BRUSSELS (Reuters) - EU nations are considering lowering targets on energy savings after 2021, a draft document seen by Reuters shows, in what climate campaigners say would be blow to the European Union’s goals to curb the worst effects of global warming.
The text drafted by the Maltese presidency of the European Council proposes new annual energy savings targets of 1.4 percent through 2030, down from 1.5 percent proposed by the European Commission, the EU executive.
A reference to keeping the 1.5 percent target for 10 years beyond 2030 was also scrapped from the compromise text, which will be discussed by European diplomats later this week.
The change was requested by a number of EU nations afraid they would not meet the more ambitious targets, a spokesman for the Maltese presidency told Reuters, adding the target is still open for discussion.
The European Union aims to achieve these targets by measures such as improving insulation and the energy consumption of buildings, more efficient consumer goods and introducing advanced electricity meters.
Climate campaigners said the changes would hurt the EU’s commitments under the Paris Agreement, which seeks to phase out net greenhouse gas emissions by the second half of the century and limit global warming to “well below” 2 degrees Celsius (3.6 degrees Fahrenheit) above pre-industrial levels.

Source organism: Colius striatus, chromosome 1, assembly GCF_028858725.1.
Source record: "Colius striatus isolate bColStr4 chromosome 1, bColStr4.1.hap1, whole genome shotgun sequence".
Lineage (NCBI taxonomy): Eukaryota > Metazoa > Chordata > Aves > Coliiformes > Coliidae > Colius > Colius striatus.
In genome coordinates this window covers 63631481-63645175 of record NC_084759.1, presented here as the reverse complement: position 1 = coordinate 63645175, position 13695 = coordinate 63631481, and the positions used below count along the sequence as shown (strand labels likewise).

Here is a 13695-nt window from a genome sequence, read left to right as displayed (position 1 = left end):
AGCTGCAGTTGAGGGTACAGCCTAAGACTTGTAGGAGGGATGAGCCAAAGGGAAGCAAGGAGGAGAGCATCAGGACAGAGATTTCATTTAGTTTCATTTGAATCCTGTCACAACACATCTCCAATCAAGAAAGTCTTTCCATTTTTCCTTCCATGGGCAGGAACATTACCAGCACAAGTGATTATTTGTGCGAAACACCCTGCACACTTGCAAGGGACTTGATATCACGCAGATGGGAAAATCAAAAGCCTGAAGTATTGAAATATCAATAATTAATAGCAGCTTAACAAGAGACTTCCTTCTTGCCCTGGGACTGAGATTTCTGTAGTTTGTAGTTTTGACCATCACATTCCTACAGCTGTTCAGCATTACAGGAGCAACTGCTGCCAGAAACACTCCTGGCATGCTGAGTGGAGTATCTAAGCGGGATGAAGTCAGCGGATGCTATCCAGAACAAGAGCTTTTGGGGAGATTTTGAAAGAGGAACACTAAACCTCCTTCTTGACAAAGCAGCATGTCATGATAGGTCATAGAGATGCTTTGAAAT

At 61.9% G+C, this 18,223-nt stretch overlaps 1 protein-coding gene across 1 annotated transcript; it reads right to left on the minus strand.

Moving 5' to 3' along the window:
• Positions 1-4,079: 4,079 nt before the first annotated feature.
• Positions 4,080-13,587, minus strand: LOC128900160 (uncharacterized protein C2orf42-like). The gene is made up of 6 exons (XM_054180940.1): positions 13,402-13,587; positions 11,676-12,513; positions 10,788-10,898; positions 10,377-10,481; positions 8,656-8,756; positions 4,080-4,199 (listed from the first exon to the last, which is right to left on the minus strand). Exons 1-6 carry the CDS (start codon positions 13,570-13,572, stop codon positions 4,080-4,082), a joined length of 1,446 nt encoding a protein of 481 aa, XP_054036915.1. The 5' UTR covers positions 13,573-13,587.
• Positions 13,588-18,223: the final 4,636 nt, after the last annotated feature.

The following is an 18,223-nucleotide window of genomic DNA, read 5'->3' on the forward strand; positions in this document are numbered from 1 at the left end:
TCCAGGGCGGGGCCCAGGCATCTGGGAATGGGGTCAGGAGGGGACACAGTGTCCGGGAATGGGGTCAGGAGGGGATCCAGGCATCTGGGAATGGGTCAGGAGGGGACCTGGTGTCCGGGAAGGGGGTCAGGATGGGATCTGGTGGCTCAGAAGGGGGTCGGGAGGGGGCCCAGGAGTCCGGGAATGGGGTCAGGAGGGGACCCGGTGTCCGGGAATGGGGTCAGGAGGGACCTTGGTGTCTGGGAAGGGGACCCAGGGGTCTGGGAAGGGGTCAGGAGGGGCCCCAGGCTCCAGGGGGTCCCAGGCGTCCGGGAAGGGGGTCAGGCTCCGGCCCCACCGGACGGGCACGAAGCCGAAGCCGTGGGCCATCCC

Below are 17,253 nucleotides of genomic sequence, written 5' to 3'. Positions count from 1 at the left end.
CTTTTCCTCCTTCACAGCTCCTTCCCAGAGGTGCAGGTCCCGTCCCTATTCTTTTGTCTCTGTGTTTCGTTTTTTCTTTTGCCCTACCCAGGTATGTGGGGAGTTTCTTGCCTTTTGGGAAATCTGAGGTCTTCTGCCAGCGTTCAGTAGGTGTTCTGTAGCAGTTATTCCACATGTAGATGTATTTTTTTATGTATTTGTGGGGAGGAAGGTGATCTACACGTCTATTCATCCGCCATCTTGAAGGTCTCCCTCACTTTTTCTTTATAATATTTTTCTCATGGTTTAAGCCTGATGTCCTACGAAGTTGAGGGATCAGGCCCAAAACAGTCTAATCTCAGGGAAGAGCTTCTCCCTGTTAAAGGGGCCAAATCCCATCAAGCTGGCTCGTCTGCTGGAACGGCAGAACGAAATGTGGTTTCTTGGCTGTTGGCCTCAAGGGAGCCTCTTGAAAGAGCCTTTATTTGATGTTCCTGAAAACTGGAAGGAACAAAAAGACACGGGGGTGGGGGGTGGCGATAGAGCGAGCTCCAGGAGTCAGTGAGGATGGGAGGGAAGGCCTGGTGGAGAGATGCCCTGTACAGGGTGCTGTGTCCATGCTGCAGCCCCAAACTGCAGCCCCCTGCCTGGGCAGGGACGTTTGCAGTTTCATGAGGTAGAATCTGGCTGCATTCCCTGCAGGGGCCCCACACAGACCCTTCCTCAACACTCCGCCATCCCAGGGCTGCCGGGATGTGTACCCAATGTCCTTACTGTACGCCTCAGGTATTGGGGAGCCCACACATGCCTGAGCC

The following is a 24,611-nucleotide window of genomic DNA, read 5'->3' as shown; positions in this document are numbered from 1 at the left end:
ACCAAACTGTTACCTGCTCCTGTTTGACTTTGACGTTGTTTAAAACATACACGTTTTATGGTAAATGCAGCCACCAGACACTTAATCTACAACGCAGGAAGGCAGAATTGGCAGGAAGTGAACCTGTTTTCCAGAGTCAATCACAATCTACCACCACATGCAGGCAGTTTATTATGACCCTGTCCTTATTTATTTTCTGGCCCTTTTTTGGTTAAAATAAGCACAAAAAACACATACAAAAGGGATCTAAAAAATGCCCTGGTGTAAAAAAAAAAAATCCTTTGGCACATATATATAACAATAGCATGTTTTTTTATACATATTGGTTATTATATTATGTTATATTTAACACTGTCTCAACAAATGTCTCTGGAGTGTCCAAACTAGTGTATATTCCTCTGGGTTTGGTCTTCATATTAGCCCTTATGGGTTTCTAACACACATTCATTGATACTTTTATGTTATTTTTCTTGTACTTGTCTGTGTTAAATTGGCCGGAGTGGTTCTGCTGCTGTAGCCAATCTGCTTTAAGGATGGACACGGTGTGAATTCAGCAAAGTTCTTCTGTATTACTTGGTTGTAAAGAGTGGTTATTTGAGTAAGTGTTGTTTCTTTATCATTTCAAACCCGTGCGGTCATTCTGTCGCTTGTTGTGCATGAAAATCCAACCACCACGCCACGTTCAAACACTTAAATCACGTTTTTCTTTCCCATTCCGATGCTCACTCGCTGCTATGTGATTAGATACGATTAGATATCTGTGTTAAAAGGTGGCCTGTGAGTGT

“It is baffling that EU governments could even consider undermining their energy savings obligations, while the Paris Agreement requires them to do the exact opposite,” Dora Petroula, of the Climate Action Network, said.
The International Energy Agency estimated in 2015 that energy savings such as the deployment of more efficient technology and building insulation could make up some 70 percent of the EU’s goals to cut greenhouse gas emissions.
In November, the European Commission has proposed an overall target of 30 percent of energy savings until 2030.
Reporting by Robert-Jan Bartunek; Editing by Alison Williams
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